Prior to beginning work on this assignment, read the Ryder, Ban, & Chentsova-Dutton (2011) “Towards a Cultural-Clinical Psychology,” American Psychological Association (2014) “Guidelines for Prevention in Psychology,” Hage, et al. (2007) “Walking the Talk: Implementing the Prevention Guidelines and Transforming the Profession of Psychology,” and Rivera-Mosquera, et al. (2007) “Prevention Activities in Professional Psychology: A Reaction to the Prevention Guidelines” articles.
Clinical and counseling psychology is a dynamic field that is constantly evolving and striving toward better treatment options and modalities. In this literature review, you will explore and integrate psychological research into a literature review, addressing current trends in three major areas of clinical and counseling psychology: assessment, clinical work, and prevention.
In your review, include the following headings, and address the required content.
Support this section with information from the Ryder et al. (2011) article “Towards a Cultural-Clinical Psychology” and at least one additional peer-reviewed article from the Ashford University Library.
- Compare the assessments currently in use by clinical and counseling psychologists.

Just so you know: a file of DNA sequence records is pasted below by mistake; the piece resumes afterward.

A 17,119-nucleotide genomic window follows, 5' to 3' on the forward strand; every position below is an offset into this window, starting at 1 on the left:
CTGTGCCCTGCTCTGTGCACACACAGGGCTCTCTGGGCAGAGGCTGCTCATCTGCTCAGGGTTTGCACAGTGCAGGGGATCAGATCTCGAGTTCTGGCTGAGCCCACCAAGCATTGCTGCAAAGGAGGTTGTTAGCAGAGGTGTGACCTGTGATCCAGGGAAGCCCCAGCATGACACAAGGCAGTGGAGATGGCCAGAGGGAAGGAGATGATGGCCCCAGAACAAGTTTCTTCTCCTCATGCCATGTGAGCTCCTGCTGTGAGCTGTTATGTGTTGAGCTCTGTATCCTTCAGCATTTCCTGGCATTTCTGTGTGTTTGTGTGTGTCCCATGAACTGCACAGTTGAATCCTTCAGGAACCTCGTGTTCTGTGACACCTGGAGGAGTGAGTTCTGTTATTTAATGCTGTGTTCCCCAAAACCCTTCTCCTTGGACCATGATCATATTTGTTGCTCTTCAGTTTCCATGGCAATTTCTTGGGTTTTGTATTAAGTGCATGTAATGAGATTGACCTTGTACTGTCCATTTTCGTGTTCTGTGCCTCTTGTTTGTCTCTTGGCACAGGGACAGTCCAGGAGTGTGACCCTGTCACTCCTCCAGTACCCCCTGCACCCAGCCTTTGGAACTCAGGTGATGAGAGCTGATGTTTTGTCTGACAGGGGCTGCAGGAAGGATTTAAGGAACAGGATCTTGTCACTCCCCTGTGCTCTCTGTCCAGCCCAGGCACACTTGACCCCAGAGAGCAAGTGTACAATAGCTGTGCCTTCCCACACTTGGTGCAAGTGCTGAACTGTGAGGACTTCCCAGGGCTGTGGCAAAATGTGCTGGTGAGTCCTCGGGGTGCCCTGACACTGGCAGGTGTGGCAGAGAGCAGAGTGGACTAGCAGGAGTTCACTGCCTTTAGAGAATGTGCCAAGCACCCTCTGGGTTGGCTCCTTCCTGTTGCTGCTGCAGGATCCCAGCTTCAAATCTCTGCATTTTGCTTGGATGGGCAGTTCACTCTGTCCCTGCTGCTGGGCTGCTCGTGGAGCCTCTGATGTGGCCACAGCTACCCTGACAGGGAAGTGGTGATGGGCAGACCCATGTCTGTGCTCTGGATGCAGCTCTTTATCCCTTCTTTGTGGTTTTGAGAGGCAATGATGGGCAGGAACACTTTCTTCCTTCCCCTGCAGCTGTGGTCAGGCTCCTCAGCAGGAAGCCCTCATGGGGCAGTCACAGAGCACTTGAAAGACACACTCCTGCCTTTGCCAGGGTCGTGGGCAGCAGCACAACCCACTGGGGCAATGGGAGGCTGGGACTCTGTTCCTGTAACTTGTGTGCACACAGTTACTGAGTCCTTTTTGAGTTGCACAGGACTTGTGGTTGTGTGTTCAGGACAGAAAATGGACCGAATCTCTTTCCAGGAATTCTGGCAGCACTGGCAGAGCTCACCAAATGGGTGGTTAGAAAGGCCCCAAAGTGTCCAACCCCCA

- Explain the trend towards cultural-clinical psychology and the suitability of clinical assessments with diverse clients.
Support this section using a minimum of three peer-reviewed articles from the Ashford University Library. The recommended articles for this week may be useful in generating your response.
- Compare and contrast technical eclecticism, assimilative integration and theoretical integration.
- Provide a historical context and identify the major theorists for each perspective.
- Assess the trends in psychotherapy integration.
- List three pros and cons for each perspective, sharing which perspective most closely aligns with your own.
- Analyze the major trends in psychology and explain the connection between evidenced-based practices and psychotherapy integration.
Review the “Guidelines for Prevention in Psychology” (American Psychological Association, 2014), and support this section with information from the Hage, et al. (2007) “Walking the Talk: Implementing the Prevention Guidelines and Transforming the Profession of Psychology,” and Rivera-Mosquera, et al. (2007) “Prevention Activities in Professional Psychology: A Reaction to the Prevention Guidelines” articles.
- Describe general prevention strategies implemented by clinical and counseling psychologists at the micro, meso, exo, and macro levels.
The Literature Review
Ryder, A. G., Ban, L. M., & Chentsova-Dutton, Y. E. (2011). Towards a cultural-clinical psychology. Social & Personality Psychology Compass, 5(12), 960-975. doi:10.1111/j.1751-9004.2011.00404.x
American Psychological Association. (2014). Guidelines for prevention in psychology. American Psychologist, 69(3), 285-296. doi:10.1037/a0034569
Hage, S. M., Romano, J. L., Conyne, R. K., Kenny, M., Schwartz, J. P., & Waldo, M. (2007). Walking the talk: Implementing the prevention guidelines and transforming the profession of psychology. The Counseling Psychologist, 35(4), 594-604. doi:10.1177/0011000006297158
Rivera-Mosquera, E., Dowd, E. T., & Mitchell-Blanks, M. (2007). Prevention activities in professional psychology: A reaction to the prevention guidelines. The Counseling Psychologist, 35(4), 586-593. doi:10.1177/0011000006296160